“Defendants argue that the Opposition does not dispute that poker has been played in gambling houses, riverboats,speakeasies and casinos in the United States for the past three hundred years,’ and that [t]he abstract concept of’ monitoring a physical casino poker game’ thus predates the abstract concept of a ’customer loyalty program’ for casinos. … First, it is unclear what role Defendants believe the relative age of these abstract concepts plays in the § 101 analysis. Second, Defendant ignores that the claims do not purport to cover the game of poker itself: they require nothing about cards, bets, or the mechanics of play. While it might be undisputed that people have hosted and watched poker games for as long as they have been played, that does not establish that the type of monitoring and player management required by the claims is an idea of similarly hoary provenance. Therefore, Defendants have not established even the first step of the Alice/Mayo test is satisfied for the system claims.”
In rejecting that a corresponding method claim improperly encompassed an abstract idea, the court noted that “one could implement many different player reward systems” that do not infringe the claims, and that therefore “the Defendants have not shown how these claims implicate the basic underlying concern that these patents tie up too much future use of the abstract idea of a player reward system.”
Defendants also attacked the claims on the basis that the Ameranth system was simply a software program that automates previously performed manual task[s] associated with operating a poker room. The court noted that “mere generic computer implementation fails to transform an abstract idea into a patent-eligible invention: transformation requires an inventive concept . . . sufficient to ensure that the patent in practice amounts to significantly more than a patent upon the [ineligible concept] itself.”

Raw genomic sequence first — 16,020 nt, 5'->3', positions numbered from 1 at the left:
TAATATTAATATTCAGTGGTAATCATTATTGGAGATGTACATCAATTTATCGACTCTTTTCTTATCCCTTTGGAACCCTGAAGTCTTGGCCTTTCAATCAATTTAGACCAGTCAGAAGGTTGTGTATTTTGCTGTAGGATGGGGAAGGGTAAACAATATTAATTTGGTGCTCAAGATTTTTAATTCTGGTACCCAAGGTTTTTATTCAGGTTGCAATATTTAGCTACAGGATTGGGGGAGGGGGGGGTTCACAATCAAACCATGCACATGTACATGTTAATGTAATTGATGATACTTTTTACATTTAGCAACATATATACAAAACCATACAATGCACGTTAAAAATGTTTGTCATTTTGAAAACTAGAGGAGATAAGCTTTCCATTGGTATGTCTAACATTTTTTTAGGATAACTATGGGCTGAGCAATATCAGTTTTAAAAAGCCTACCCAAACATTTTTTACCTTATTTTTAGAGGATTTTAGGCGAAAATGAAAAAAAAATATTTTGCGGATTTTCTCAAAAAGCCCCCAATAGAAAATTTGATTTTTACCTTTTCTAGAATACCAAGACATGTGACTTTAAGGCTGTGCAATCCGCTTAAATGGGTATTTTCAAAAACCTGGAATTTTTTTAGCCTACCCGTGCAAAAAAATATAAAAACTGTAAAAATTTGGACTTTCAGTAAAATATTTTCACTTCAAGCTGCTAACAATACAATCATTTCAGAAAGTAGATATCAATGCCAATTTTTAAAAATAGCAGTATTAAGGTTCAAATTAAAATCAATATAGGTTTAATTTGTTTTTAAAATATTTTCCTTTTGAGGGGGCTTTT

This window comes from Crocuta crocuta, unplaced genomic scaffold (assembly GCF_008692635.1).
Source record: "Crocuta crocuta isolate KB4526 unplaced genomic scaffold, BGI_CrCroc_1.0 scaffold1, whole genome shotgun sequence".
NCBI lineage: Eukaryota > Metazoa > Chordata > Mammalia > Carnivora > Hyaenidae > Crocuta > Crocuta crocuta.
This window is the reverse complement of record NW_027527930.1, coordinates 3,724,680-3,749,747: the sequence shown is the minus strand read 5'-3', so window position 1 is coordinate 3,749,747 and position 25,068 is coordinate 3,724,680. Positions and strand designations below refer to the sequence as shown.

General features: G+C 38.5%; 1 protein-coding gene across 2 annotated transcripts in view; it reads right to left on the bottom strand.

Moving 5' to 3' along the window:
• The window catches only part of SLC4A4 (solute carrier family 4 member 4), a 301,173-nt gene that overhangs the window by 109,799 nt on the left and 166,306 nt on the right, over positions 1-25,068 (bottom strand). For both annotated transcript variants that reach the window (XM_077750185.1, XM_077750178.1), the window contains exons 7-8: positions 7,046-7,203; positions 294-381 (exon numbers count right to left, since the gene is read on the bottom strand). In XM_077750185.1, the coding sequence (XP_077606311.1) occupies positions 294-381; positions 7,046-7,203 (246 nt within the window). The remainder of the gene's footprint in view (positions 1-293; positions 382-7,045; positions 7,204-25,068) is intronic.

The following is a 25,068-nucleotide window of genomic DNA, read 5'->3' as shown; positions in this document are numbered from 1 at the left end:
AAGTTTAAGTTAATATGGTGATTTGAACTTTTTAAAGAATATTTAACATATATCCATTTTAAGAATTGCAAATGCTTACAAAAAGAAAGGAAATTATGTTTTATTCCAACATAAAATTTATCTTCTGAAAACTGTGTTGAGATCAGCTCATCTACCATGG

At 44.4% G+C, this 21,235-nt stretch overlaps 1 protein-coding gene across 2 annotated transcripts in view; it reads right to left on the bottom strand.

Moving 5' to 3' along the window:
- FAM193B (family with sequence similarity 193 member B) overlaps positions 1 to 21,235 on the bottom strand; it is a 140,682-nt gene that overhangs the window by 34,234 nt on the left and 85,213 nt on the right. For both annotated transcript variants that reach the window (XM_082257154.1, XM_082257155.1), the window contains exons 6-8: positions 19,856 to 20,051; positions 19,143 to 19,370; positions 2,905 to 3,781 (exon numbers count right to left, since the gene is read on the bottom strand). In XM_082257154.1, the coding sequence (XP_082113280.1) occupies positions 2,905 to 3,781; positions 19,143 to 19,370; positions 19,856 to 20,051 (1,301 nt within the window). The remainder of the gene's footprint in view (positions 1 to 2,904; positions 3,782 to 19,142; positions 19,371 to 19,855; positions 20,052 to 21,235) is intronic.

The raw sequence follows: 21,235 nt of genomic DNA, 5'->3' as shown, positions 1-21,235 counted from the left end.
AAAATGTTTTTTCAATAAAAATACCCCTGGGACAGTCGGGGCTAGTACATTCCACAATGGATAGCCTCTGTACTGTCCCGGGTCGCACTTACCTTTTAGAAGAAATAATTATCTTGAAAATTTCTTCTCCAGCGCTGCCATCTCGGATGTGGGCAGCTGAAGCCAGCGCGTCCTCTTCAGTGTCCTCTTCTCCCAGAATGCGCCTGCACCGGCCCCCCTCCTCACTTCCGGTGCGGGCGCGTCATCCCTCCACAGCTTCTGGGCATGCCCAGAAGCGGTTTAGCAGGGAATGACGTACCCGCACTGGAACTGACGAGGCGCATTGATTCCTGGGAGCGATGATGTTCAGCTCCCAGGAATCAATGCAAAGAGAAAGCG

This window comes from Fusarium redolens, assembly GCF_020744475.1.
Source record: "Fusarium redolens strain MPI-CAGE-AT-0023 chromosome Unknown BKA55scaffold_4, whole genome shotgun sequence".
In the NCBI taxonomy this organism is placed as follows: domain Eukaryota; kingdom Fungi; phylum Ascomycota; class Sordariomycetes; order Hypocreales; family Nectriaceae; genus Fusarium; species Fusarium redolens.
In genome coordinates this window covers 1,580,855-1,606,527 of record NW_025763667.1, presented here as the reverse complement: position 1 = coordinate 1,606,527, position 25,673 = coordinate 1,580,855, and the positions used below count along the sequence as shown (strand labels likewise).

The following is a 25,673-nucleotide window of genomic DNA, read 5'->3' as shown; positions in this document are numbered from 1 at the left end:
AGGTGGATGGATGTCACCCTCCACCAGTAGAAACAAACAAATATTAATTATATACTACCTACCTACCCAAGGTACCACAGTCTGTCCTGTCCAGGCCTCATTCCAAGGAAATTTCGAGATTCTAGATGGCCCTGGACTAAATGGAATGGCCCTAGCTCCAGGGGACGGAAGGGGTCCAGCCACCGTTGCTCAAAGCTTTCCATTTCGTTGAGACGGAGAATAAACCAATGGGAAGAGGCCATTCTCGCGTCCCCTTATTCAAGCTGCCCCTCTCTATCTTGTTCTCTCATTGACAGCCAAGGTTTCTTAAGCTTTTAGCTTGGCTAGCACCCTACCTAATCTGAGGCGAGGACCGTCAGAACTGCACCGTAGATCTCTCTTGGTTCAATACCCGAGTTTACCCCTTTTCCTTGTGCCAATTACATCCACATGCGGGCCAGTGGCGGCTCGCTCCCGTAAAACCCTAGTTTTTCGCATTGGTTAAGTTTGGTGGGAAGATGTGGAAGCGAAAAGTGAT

On the other hand, the court notes that “automation of manual tasks is not necessarily abstract”, and for this proposition, it cites to U.S. Patent No. 72 (1794) to Eli Whitney for a cotton gin, as “one familiar example of a solidly tangible automating machine.” The court then insightfully observes that “[o]f course, one could posit a way of drafting even a claim to a cotton gin in a way that renders it abstract: a machine comprising metal and wood configured to remove cotton seeds from cotton fiber”, and draws a parallel to the Defendants argument: “[r]ead most charitably, Defendants are arguing something like that—that the prior art shows that all of the steps in the claimed method were performed together previously, and the ’969 Patent merely says do that, on a computer, neatly fitting the Alice mold. But Defendants rely on multiple combinations of references to make that argument, and as couched by Defendants, those combinations seem more like an obviousness argument under 35 U.S.C. § 103 than a patent eligibility analysis under 35 U.S.C. § 101.”
While the application of the Alice test by any particular court is still highly unpredictable, it is encouraging for software innovators that an increasing number of software patents are being found 101 compliant under Alice, and that indeed, there is good reason to believe that once all is said and done, the “exception will not swallow the rule” after all.